Convocation Speaker, Prof. Allison Blakely on the future of African American Studies Programs
Allison Blakely, Professor of European and Comparative History, and the George and Joyce Wein Professor of African American Studies at Boston University gave the African American Studies Program Convocation address.
The Future of African American Studies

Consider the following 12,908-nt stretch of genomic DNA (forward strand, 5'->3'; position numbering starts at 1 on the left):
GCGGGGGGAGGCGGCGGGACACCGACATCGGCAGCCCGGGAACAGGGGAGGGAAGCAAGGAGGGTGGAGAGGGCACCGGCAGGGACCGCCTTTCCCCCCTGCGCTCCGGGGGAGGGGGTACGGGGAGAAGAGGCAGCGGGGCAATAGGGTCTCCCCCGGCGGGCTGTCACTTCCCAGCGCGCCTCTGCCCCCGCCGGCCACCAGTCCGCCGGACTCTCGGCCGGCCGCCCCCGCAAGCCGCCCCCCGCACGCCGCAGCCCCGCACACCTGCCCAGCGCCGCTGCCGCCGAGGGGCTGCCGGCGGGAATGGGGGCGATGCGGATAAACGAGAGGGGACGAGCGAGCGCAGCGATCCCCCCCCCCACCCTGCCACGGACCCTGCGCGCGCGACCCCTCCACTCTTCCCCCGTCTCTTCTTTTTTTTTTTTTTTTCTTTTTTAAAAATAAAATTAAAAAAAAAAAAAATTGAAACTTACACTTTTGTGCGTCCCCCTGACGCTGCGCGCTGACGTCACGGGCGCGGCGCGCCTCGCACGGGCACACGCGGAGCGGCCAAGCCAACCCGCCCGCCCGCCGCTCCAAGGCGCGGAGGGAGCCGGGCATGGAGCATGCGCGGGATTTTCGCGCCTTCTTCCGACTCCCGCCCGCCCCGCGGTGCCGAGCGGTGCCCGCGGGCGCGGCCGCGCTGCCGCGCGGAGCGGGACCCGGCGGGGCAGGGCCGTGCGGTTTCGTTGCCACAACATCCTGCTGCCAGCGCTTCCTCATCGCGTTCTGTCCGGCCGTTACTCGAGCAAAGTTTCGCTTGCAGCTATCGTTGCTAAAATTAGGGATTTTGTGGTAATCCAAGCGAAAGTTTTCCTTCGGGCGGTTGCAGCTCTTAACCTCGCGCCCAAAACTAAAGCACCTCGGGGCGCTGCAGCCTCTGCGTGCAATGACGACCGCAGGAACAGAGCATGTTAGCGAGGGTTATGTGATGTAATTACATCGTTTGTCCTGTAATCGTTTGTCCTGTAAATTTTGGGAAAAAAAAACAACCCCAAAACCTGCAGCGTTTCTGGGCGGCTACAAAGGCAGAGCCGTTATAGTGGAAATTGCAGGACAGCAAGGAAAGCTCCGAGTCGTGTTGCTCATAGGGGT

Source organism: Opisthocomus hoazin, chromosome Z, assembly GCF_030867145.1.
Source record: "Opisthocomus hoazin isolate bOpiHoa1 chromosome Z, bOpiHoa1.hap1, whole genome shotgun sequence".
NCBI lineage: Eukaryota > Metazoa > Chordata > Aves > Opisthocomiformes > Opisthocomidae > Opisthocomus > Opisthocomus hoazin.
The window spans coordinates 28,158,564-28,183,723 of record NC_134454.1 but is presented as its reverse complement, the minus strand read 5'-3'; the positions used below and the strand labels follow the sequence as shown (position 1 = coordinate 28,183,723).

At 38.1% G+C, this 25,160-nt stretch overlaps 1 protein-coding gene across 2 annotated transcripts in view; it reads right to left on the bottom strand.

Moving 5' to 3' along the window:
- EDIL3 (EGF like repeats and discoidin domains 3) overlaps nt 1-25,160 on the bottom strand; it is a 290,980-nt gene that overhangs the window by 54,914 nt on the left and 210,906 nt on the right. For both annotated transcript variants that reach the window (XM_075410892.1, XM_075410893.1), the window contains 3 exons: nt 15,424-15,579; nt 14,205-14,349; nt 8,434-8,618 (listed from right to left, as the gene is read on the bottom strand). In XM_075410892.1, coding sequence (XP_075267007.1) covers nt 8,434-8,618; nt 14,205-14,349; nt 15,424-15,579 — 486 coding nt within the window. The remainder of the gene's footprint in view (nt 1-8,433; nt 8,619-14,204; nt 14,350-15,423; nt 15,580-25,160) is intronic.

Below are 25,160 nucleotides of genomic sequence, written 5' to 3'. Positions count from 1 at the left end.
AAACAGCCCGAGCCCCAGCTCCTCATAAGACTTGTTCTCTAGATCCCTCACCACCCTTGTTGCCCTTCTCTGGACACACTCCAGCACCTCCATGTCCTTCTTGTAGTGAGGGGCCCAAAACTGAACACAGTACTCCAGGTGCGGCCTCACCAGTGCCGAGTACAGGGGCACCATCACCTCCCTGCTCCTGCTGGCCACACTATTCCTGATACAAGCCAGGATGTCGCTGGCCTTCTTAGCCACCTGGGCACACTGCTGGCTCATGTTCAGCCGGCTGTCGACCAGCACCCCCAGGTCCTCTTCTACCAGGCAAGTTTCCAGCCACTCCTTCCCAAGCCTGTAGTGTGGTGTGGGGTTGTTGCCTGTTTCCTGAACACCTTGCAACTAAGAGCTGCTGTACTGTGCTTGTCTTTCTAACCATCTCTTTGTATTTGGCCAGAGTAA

This is a topic with a history that began in parallel with the sudden creation of hundreds of African American Studies Programs in the 1960s and 1970s, including this one in 1969. Since this was all mainly in response to student protests, it is not surprising that the number of programs dwindled dramatically by a decade later. The question of their value has continued to draw attention within academe all along; for example, the City University of New York and The Schomburg Center, among others, have periodically sponsored conferences on The State of African American and African Diaspora Studies. However, this topic is now being taken up more frequently among the broader public. In 2008 (the summer before the Presidential election) in the Phi Beta Kappa magazine The American Scholar, the Afro-American novelist, philosopher, and English Professor Charles Johnson published an article entitled “The End of the Black American Narrative.” Most famous for his 1990 novel Middle Passage, which won a National Book Award, in his American Scholar article Johnson stated that ”A new century calls for new stories grounded in the present, leaving behind the painful history of slavery and its consequences.” He went on to say that “The conflict of this story is first slavery, then segregation and legal disenfranchisement. The meaning of the story is group victimization, and every black person is the story’s protagonist.” He declared that story to be outdated in the Obama era, a period that climaxes a generation that has seen thousands of black elected officials, CEOs at AOL Time Warner, American Express, and Merrill Lynch, two Secretaries of State, Nobel laureates and Ivy League Professors. He admits that there remain serious social and cultural problems, but attributes them now to class, and not any longer to race: